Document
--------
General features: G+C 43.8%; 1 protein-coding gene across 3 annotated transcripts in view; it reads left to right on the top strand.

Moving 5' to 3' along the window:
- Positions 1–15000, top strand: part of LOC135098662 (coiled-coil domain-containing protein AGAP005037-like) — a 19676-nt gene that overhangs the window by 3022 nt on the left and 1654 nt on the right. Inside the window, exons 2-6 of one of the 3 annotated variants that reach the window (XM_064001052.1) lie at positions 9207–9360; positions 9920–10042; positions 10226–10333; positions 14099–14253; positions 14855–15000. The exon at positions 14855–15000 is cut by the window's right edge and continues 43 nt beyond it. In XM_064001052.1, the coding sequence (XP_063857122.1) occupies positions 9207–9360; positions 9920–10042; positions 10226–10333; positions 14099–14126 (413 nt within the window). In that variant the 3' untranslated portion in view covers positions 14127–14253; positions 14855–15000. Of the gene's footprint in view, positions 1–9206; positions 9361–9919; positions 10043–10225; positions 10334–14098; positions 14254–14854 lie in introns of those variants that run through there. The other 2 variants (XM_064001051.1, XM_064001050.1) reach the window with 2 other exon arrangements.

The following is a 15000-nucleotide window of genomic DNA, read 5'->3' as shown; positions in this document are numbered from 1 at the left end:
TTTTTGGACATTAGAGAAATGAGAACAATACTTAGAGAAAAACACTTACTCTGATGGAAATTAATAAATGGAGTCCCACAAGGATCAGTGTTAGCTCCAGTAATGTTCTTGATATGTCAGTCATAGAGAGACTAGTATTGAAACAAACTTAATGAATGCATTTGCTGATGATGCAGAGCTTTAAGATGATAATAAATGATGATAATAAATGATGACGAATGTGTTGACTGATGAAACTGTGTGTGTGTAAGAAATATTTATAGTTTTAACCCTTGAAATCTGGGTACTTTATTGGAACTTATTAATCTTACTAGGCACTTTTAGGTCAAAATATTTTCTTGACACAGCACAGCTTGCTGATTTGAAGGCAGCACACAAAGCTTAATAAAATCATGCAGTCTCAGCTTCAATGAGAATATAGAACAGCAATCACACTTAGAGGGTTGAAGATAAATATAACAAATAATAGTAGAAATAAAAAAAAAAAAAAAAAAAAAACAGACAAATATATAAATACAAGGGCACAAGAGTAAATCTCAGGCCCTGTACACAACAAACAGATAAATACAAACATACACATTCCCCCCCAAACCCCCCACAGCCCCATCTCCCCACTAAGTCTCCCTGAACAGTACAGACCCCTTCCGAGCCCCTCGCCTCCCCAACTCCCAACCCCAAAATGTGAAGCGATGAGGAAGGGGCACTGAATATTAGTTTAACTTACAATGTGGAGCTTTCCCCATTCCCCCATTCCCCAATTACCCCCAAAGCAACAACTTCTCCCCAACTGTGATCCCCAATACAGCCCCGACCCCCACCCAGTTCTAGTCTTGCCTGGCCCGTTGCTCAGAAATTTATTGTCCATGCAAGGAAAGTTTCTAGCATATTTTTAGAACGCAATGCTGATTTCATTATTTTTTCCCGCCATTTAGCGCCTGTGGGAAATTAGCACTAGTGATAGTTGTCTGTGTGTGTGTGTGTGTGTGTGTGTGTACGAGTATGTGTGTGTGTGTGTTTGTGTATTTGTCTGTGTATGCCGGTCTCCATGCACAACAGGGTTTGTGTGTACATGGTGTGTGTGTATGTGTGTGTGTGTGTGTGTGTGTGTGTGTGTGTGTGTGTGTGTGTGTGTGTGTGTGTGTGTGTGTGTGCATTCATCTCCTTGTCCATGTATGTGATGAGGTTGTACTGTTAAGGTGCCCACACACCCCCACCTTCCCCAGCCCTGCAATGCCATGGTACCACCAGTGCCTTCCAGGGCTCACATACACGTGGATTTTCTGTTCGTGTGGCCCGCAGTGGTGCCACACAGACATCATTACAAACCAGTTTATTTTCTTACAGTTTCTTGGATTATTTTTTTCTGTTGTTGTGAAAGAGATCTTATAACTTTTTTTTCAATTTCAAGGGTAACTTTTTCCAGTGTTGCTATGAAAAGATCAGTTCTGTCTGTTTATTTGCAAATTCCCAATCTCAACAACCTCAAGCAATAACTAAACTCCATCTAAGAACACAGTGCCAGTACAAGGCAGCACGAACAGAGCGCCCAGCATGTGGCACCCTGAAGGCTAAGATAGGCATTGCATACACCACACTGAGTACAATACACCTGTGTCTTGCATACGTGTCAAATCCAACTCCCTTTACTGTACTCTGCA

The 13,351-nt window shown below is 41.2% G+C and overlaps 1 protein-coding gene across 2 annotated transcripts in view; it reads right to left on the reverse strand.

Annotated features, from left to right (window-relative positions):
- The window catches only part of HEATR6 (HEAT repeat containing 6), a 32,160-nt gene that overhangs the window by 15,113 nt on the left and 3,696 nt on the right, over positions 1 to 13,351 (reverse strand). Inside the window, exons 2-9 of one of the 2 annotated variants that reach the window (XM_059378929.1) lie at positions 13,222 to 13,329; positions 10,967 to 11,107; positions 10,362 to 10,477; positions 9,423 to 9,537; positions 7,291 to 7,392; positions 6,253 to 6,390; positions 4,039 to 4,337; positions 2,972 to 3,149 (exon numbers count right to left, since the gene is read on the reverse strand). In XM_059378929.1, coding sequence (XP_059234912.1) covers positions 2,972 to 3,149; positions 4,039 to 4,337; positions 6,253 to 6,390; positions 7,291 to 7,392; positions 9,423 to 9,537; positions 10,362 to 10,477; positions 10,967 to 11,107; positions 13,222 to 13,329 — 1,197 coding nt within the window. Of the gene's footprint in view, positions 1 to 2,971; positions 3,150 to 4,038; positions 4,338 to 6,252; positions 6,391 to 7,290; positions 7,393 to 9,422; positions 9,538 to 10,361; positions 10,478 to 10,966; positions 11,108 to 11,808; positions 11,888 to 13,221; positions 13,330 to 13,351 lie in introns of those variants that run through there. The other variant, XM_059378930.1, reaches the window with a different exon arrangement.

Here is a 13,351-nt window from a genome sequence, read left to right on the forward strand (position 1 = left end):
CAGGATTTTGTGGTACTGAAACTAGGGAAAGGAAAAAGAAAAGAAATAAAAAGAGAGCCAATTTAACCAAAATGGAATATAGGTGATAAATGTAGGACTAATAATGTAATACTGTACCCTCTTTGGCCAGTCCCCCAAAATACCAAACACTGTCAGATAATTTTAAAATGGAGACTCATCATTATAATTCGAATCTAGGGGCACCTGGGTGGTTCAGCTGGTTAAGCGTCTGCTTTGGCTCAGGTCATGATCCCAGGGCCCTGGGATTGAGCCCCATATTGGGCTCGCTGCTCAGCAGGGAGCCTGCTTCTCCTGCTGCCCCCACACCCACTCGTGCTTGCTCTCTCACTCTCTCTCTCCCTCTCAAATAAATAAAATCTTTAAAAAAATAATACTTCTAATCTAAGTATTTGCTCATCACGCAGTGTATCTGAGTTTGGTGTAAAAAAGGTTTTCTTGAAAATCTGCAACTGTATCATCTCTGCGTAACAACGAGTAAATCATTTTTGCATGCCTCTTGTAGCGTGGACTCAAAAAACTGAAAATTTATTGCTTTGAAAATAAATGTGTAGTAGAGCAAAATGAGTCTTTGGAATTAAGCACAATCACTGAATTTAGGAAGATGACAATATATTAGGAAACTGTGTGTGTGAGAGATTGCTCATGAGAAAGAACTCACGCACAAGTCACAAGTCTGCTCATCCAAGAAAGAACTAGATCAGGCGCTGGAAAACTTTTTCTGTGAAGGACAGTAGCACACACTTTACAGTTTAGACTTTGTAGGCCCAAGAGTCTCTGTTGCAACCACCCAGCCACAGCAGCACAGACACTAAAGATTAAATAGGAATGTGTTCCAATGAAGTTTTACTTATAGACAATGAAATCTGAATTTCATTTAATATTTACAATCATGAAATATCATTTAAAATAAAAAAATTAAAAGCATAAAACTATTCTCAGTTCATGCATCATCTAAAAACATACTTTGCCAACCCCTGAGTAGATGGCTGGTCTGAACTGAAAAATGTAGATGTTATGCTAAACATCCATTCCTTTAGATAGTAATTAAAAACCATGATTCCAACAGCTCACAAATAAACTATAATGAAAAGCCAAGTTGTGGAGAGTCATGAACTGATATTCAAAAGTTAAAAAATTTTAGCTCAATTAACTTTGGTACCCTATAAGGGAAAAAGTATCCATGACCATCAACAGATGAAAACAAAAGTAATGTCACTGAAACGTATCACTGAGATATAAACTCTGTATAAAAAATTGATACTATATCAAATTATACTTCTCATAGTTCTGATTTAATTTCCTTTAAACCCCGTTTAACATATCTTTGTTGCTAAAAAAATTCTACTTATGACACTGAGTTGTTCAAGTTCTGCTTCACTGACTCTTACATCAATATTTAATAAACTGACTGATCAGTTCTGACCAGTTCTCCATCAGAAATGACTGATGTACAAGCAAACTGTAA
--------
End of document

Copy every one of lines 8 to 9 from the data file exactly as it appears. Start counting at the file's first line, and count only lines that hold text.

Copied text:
- The window catches only part of HEATR6 (HEAT repeat containing 6), a 32,160-nt gene that overhangs the window by 15,113 nt on the left and 3,696 nt on the right, over positions 1 to 13,351 (reverse strand). Inside the window, exons 2-9 of one of the 2 annotated variants that reach the window (XM_059378929.1) lie at positions 13,222 to 13,329; positions 10,967 to 11,107; positions 10,362 to 10,477; positions 9,423 to 9,537; positions 7,291 to 7,392; positions 6,253 to 6,390; positions 4,039 to 4,337; positions 2,972 to 3,149 (exon numbers count right to left, since the gene is read on the reverse strand). In XM_059378929.1, coding sequence (XP_059234912.1) covers positions 2,972 to 3,149; positions 4,039 to 4,337; positions 6,253 to 6,390; positions 7,291 to 7,392; positions 9,423 to 9,537; positions 10,362 to 10,477; positions 10,967 to 11,107; positions 13,222 to 13,329 — 1,197 coding nt within the window. Of the gene's footprint in view, positions 1 to 2,971; positions 3,150 to 4,038; positions 4,338 to 6,252; positions 6,391 to 7,290; positions 7,393 to 9,422; positions 9,538 to 10,361; positions 10,478 to 10,966; positions 11,108 to 11,808; positions 11,888 to 13,221; positions 13,330 to 13,351 lie in introns of those variants that run through there. The other variant, XM_059378930.1, reaches the window with a different exon arrangement.

Here is a 13,351-nt window from a genome sequence, read left to right on the forward strand (position 1 = left end):